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Development of a neuro-prosthesis for hand-arm rehabilitation after stroke

About This PhD Project

Project Description

University of Salford and Shandong BetR Medical Technology Co. Ltd.

The studentship is fully funded and includes:

• A fee waiver
• A stipend of £15,824 p.a. for three and a half years
• All bench fees and consumable costs
• Funds specifically allocated for conference travel

Final date for applications: 30th June 2019

Interviews in July 2019

Project Description

After a stroke many people cannot use their affected arm because of partial paralysis and this has considerable impact on their quality of life. Intensive physiotherapy can help people to regain use of their arm, but a major problem is the limited availability of physiotherapists, who act as clinically qualified personal trainers. Therefore, home-based rehabilitation systems that do not require the presence of a physiotherapist are needed to give the best chance of recovery through relearning and brain plasticity.

Functional Electrical Stimulation (FES) of muscles is a high-tech but potentially low-cost solution, which directly activates paralysed muscles through electrical stimulation via skin-surface electrodes. In contrast to traditional physiotherapy, FES provides a means of directly tapping into the nervous system, actively producing muscle contraction and movement, exciting many of the associated neural pathways. If this is synchronised with the patient’s efforts to carry out meaningful tasks, it provides sensory neural inputs associated with the intention to create functional movement, which is ideal for promoting relearning and brain plasticity.

However, current FES systems for hand-arm therapy rely on the presence of a specialist physiotherapist who understands how to adjust the stimulation applied to relevant muscles to help the patient undertake training exercises. This is more difficult than it sounds because the patient will have some ability to voluntarily contract their muscles and the FES must provide enough support but not too much, so that the patient is continually challenged whilst achieving the training exercises. So, automating this is a more difficult problem than simply controlling the movement of the patient's arm in the same way that a robot arm would be controlled.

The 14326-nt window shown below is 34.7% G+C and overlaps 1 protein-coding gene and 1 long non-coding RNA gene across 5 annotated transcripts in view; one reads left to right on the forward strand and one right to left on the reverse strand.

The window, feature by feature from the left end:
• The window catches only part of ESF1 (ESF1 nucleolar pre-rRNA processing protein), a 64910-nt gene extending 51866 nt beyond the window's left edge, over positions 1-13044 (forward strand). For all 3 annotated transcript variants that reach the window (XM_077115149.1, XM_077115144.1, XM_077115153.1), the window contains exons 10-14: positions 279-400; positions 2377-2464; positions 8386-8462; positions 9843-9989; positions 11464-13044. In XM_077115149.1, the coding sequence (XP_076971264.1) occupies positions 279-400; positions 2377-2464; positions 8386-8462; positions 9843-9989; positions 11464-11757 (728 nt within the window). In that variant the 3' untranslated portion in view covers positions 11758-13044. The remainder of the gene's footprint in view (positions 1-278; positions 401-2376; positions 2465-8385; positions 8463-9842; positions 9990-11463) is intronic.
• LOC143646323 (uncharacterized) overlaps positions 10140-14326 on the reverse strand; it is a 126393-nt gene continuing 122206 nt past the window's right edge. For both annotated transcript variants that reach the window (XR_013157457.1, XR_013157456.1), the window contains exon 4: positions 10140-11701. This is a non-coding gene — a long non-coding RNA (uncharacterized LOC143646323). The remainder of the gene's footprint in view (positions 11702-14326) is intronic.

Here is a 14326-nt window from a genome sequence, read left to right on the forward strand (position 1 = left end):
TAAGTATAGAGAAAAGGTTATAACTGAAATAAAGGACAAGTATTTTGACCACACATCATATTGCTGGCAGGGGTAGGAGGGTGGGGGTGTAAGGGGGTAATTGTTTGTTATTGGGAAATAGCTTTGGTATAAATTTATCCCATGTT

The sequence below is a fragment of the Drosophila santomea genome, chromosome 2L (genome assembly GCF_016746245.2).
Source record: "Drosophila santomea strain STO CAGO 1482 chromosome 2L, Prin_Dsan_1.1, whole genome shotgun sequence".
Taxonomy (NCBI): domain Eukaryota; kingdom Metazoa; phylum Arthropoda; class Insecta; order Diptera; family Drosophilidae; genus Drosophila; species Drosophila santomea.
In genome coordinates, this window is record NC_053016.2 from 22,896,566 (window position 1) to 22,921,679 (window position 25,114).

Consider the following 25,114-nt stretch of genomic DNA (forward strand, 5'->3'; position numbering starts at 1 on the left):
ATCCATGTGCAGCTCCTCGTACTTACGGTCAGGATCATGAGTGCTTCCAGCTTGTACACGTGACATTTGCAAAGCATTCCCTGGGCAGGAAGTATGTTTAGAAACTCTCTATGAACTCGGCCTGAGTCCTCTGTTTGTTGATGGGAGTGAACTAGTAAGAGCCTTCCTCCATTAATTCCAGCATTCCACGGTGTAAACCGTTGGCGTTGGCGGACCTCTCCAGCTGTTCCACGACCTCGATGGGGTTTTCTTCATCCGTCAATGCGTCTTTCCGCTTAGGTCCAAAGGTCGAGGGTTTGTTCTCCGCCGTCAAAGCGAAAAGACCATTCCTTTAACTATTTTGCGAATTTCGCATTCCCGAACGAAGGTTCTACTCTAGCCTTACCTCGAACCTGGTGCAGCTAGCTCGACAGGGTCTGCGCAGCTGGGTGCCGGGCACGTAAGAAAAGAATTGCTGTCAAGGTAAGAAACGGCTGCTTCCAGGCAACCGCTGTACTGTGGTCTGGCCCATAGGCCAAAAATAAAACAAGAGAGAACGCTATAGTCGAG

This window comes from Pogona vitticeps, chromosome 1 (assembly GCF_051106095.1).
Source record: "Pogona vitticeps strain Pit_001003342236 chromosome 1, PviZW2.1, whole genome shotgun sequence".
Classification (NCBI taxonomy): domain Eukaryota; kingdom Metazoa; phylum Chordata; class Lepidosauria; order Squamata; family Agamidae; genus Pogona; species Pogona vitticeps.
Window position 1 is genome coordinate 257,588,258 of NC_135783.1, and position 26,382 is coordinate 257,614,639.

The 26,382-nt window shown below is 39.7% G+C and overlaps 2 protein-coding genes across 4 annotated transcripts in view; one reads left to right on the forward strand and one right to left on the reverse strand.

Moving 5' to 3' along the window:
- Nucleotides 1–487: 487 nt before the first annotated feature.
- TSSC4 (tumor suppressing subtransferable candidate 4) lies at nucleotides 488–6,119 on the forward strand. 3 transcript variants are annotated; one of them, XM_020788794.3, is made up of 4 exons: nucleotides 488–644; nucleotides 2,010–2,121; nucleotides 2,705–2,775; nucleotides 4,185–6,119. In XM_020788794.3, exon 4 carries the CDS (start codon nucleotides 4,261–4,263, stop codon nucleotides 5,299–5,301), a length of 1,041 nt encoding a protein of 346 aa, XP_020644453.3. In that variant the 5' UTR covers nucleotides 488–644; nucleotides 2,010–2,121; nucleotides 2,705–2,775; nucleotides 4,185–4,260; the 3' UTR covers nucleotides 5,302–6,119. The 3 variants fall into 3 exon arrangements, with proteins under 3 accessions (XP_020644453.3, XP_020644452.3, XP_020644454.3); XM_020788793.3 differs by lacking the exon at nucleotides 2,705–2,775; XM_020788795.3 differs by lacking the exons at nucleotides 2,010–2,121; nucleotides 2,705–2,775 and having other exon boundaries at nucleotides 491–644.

The system we envisage would sense arm movement but, rather than using traditional trajectory following feedback control (e.g. robot control), it will need to estimate the level of voluntary effort achieved by the patient and adapt muscle stimulation to compensate for their improving performance or fatigue to keep the training exercises challenging but achievable. At present FES control parameters are adjusted manually, by trial and error, and it is unclear how this can be formalised so that it can be automated.

To solve this problem you will:
i. Use a heuristic rule-based system informed by knowledge elicitation from a group of FES specialists.
ii. Use machine-learning methods that can automatically learn from FES specialists.
iii. Apply the algorithms developed in i) and ii) in an iterative learning manner to track the patient's changing voluntary effort.

Working closely with our industrial partner, Shandong BetR Medical, and also our team of research physiotherapists, you will produce and test a prototype neuro-prosthesis based on your new learning algorithms. Therefore, you will have the opportunity to work for short periods at the company, which is based in Jinan City, China. Shandong BetR Medical is a small spin out company led by Dr Mingxu Sun who was a researcher in our team at Salford up until 2018.

Your PhD will build upon our previous work on FES, for example follow these links:

You will join a vibrant research group, which currently holds around £8 million in research funding from EPSRC, NIHR and charities, including hosting the UK’s Centre for Doctoral Training in Prosthetics and Orthotics. For more information, see
For the latest news on our group, see


This PhD will suit candidates with a strong interest in Biomedical Engineering, including prototyping and testing (with patients) of solutions that include sensing, stimulation hardware, and embedded software. Candidates should have a first or upper second-class honours degree in an area relevant to the proposed research. This includes engineering, physics, mathematics or computer science. Candidates with other closely related first degrees should contact Prof Howard to discuss their eligibility.

For full details of student requirements and specification please visit:

Informal enquiries may be made to Prof David Howard by email:

A curriculum vitae and supporting statement, explaining your motivation and interests, should be sent to both and

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